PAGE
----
June 19, 2013
Truthdigger of the Week: Thomas Gimble
Posted on Feb 9, 2007
Truthdig tips its hat this week to the Defense Department watchdog who reported that a top Pentagon official served up “inappropriate” intelligence reports to lead the country into war in Iraq.
Thomas F. Gimble, acting inspector general for the Defense Department, told the Senate Armed Services Committee on Friday that former U.S. defense policy chief Douglas Feith’s office produced analyses about a supposed relationship between Iraq and al-Qaida that were “inconsistent with the consensus of the intelligence community.”
Gimble said that Feith, who left the defense post in 2005, provided information to the National Security Council and the office of Vice President Dick Cheney “without caveats” that many intelligence sources doubted the information’s credibility.
It was this very information, you may remember, that Cheney used publicly to connect Iraq and al-Qaida—and which of course turned out to be completely bogus.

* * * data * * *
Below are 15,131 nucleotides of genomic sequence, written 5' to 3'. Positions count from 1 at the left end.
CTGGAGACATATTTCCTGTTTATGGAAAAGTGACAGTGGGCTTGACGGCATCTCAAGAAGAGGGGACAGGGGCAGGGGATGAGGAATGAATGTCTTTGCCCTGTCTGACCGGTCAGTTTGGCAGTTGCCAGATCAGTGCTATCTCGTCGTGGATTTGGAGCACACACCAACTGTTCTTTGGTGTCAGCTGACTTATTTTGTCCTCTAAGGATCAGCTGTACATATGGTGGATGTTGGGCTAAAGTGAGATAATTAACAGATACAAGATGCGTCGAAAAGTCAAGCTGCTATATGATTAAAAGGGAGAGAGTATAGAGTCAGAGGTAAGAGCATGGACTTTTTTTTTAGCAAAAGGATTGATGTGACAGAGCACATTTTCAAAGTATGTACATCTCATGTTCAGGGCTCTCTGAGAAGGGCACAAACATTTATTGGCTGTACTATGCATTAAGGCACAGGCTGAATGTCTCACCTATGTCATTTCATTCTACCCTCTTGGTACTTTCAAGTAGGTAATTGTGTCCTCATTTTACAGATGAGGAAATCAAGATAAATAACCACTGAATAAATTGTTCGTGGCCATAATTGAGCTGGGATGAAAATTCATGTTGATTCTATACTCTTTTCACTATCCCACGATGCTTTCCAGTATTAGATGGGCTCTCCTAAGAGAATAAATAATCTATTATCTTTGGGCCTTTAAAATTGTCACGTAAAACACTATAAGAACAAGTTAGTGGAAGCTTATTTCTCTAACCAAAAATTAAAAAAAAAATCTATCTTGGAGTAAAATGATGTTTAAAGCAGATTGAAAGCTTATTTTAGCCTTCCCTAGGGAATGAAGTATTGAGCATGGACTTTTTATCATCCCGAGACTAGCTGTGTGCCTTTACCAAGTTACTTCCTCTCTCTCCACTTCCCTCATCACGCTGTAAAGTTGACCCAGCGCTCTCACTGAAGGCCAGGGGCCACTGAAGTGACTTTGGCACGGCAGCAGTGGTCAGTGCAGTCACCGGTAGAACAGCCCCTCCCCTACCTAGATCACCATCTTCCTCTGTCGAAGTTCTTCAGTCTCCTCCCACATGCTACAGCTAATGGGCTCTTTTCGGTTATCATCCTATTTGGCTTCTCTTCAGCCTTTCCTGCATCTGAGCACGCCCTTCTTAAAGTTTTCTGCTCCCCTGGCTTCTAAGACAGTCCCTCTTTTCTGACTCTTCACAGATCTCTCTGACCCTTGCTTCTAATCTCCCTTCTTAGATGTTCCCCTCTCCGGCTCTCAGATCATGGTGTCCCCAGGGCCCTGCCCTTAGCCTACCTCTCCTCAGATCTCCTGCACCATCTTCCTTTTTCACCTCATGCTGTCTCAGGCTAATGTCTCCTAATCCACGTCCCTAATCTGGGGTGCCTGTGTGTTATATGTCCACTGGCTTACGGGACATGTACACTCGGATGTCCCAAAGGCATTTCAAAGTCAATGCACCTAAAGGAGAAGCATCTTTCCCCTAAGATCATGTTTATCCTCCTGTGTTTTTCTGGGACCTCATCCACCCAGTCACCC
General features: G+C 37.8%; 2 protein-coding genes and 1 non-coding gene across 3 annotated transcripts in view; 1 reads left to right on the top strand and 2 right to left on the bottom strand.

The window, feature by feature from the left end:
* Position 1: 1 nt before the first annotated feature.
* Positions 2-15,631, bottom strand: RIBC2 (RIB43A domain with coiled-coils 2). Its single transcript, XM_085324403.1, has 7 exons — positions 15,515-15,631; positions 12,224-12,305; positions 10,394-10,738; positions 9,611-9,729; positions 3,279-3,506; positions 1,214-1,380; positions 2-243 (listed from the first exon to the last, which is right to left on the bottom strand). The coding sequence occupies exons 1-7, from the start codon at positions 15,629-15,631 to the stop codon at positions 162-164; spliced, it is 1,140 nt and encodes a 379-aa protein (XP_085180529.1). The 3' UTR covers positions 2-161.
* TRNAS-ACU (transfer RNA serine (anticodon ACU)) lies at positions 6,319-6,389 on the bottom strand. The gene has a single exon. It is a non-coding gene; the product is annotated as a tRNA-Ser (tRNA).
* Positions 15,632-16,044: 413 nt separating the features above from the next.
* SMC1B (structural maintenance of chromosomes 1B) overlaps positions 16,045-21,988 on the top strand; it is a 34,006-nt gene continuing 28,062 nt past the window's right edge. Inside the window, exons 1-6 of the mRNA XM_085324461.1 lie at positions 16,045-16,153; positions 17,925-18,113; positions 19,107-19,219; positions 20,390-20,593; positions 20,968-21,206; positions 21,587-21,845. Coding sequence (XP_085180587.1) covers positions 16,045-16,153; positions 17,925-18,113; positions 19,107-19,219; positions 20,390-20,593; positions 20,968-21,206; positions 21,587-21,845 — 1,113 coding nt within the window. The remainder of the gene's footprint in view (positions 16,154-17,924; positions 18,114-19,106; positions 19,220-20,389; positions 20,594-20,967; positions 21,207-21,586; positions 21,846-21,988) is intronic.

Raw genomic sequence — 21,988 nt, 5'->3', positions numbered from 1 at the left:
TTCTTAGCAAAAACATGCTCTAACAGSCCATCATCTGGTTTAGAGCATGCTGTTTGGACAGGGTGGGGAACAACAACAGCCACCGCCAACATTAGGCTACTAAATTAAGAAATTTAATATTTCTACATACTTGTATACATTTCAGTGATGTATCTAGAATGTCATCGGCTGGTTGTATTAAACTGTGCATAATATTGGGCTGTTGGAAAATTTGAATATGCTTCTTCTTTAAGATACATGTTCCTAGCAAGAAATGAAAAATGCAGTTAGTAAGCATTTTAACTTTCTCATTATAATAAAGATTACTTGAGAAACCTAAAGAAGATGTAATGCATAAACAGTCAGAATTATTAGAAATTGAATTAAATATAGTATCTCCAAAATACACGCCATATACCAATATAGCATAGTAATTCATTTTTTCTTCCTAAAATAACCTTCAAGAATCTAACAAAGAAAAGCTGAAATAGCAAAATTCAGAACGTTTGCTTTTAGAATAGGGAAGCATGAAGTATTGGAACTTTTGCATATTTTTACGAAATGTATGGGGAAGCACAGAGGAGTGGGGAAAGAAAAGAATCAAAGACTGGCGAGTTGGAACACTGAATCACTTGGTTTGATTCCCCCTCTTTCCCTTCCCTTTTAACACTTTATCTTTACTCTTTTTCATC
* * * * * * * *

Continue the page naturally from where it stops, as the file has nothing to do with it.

And while Gimble concluded that Feith’s actions “were not illegal or unauthorized,” he “did not provide the most accurate analysis of intelligence to senior decision makers” during the run-up to war—a damning accusation.
Gimble, a long-serving official in the Defense Department’s Office of Inspector General, has a track record of bringing to light evidence of fraud, waste and abuse within the Pentagon.
To take a few examples: Last month Gimble reported that the Pentagon hid at least $1.4 billion in the other government agencies’ coffers instead of returning unspent money to the Treasury Department.
Also last month, Gimble reported that U.S. troops in Iraq and Afghanistan lack weapons and equipment because of errors in the Defense Department’s personnel-deployment system.
At a time when waste, fraud and incompetence are running rampant in Bush’s war machine, we need all the Thomas Gimbles we can get.
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